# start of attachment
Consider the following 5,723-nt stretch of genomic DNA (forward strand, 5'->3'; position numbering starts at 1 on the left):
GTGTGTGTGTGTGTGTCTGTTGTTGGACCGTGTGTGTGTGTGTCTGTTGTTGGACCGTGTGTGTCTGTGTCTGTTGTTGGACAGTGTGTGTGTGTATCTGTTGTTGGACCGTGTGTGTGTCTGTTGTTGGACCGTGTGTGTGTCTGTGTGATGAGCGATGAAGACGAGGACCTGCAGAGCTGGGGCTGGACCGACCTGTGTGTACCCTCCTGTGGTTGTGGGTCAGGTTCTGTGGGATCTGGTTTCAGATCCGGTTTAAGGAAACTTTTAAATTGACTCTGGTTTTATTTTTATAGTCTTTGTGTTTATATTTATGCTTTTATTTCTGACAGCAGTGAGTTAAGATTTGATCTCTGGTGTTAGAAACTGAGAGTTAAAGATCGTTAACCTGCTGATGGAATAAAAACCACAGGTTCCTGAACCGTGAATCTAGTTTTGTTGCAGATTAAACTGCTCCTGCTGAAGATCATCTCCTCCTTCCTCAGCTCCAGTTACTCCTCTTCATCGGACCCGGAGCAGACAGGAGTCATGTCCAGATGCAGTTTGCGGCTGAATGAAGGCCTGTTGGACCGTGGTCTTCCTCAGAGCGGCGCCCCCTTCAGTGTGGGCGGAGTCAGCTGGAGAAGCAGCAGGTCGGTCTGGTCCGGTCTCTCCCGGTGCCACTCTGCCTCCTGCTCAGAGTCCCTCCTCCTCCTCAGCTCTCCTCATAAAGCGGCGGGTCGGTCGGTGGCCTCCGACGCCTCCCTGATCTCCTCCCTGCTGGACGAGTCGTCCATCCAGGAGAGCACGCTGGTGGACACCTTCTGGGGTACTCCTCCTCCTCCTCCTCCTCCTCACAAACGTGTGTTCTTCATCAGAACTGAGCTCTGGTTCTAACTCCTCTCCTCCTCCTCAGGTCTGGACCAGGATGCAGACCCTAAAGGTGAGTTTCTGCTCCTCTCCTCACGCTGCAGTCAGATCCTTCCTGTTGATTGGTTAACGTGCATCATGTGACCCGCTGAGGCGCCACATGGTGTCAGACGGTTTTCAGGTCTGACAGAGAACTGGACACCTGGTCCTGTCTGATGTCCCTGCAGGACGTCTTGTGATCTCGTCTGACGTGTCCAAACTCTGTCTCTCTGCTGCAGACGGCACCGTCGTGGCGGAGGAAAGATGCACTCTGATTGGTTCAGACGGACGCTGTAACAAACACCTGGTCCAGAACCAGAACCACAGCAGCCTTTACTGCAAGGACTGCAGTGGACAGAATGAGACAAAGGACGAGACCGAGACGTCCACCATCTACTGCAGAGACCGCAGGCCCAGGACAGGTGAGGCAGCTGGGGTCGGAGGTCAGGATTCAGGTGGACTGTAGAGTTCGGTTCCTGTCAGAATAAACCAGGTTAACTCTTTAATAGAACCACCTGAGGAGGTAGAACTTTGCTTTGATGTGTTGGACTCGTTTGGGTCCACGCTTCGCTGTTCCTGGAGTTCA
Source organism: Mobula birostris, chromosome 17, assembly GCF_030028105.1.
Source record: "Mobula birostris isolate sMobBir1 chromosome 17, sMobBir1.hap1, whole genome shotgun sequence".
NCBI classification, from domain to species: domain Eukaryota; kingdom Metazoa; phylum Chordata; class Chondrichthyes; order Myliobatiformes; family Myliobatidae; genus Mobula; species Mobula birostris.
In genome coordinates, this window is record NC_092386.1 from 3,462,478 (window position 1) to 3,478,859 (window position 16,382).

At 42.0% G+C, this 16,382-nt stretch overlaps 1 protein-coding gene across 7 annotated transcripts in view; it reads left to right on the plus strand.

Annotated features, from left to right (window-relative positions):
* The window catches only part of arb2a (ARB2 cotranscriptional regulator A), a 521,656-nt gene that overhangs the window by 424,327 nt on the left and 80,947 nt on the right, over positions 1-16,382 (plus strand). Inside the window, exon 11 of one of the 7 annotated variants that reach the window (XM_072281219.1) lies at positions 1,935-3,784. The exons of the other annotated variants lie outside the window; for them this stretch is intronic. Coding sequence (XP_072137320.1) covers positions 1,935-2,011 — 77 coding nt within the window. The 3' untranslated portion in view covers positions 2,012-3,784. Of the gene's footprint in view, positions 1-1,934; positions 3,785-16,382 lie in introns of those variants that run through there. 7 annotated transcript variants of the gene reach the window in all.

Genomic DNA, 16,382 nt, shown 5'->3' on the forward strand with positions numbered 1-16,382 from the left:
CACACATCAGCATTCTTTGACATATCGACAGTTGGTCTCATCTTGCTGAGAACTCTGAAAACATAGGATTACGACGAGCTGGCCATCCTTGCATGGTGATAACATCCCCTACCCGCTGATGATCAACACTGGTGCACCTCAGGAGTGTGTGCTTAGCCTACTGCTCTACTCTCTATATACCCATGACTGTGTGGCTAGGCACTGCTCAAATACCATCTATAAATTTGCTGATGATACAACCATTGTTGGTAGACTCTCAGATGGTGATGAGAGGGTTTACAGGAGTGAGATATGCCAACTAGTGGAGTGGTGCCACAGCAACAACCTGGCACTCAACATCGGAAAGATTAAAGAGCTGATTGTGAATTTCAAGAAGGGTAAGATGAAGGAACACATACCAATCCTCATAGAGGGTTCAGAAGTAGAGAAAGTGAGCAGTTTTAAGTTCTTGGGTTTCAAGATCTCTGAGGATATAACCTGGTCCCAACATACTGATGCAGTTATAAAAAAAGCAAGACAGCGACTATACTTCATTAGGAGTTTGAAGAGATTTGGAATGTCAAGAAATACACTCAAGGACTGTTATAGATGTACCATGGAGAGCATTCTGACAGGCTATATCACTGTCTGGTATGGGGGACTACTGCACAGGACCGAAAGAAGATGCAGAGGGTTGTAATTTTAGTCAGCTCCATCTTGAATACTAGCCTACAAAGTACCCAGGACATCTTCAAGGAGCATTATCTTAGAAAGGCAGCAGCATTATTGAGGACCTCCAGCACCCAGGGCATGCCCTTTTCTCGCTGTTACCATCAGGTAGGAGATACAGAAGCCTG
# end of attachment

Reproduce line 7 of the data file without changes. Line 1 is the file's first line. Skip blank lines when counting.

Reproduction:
At 42.0% G+C, this 16,382-nt stretch overlaps 1 protein-coding gene across 7 annotated transcripts in view; it reads left to right on the plus strand.